Manual screwdrivers—the hand tool’s most recognizable variation—consist of a thick handle and a cylindrical steel shank that ends in the working tip of the screwdriver (which, in some cases, features an interchangeable bit in order to match a number of screw head patterns). Because the handle is larger than the tip, it takes only moderate twisting force to turn a screw. When using a manual screwdriver, you’ll have to lift the screwdriver from the screw head after every turn of the screw and reposition it before the next turn.

Ratcheting screwdrivers save time and reduce the need to lift and reposition the screwdriver tip after every turn. An internal ball-bearing mechanism allows the user to make multiple turns of the screw through an easy back-and-forth wrist action. The ratcheting action can be changed from one direction to the other by switching a button on the screwdriver, so that a DIYer can both insert screws (clockwise motion) and remove screws (counter-clockwise motion).

• One specific ratcheting screwdriver called a Yankee screwdriver operates on a spring-loaded ratcheting principle. Instead of using wrist action to turn the screwdriver, you’d simply position the tip of a Yankee screwdriver in the screw head and push firmly toward the screw. The pressure causes the screwdriver shank to turn; when you release it, the tension spring inside pushes the handle back to its starting position. Yankee screwdrivers have been around since the late 1800s, but you can still find them in DIY stores.

• With the advent of the drill and the ability to swap drill bits for screwdriver bits, the converted drill screwdriver was born. Powered drill/screwdrivers greatly reduce the time it takes to insert or remove screws, which are swiftly replacing nails in many building and remodeling projects thanks to the strong hold in wood that their ribbed sides provide.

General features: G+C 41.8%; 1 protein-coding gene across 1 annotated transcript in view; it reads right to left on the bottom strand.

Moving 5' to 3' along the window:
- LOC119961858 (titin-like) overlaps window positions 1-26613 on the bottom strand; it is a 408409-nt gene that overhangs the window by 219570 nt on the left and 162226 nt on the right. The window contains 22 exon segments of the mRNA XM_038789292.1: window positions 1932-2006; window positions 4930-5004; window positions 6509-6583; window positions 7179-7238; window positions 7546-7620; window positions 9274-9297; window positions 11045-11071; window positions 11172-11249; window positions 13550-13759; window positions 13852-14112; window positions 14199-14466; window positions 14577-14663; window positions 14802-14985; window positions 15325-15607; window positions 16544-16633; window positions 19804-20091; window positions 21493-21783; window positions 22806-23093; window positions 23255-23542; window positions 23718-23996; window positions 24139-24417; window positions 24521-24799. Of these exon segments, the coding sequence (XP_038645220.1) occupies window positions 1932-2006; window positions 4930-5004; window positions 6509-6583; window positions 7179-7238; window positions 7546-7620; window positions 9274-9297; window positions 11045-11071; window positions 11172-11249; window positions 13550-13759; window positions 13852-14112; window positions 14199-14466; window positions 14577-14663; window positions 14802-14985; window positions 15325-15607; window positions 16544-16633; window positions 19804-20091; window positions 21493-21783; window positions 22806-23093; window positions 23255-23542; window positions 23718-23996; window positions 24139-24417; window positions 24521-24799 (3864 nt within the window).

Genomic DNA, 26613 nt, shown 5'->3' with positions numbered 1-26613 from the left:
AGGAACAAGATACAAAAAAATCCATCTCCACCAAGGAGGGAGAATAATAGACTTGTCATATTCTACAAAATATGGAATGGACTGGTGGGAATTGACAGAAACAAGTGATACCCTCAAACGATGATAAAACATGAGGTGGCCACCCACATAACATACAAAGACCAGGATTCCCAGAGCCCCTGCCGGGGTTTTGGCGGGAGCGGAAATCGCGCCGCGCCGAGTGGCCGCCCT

• Some power tool manufacturers have improved on the standard drill by manufacturing designated power screwdrivers, or screw-insertion tools geared to specific applications. Drywall screw guns, for example, are used only for hanging drywall, while subflooring screw guns work specifically with collated screw coils.

At the end of the day, whether you prefer a manual screwdriver or a power drill, the most important factor is to match the screwdriver tip to the screw head.


Types of Screwdrivers to Know - Flat or Slotted Screwdrivers



While flat head screws aren’t used extensively in residential construction anymore, you can still find them in furniture construction, small cabinetmaking projects, and on some electrical applications—and that makes flat head screwdrivers good for more than just prying lids off paint cans. You’ll need them to install plate covers on outlets and switches and in other instances where it’s important not to over-tighten a screw.

Flat-head screwdriver bits are available for ratcheting screwdrivers and drills, but it’s a good idea to keep a handful of flat manual screwdrivers in your tool bag. They’ll come labeled by both the size of the tip and the length of the steel shank. Tip sizes vary, from fractions of millimeters (which are tiny enough to tighten eyeglass screws) up to an inch or larger (fit for industrial size screws). When matching a screwdriver to a flat screw, pick one that matches the width and depth of the slot on the screw head in question.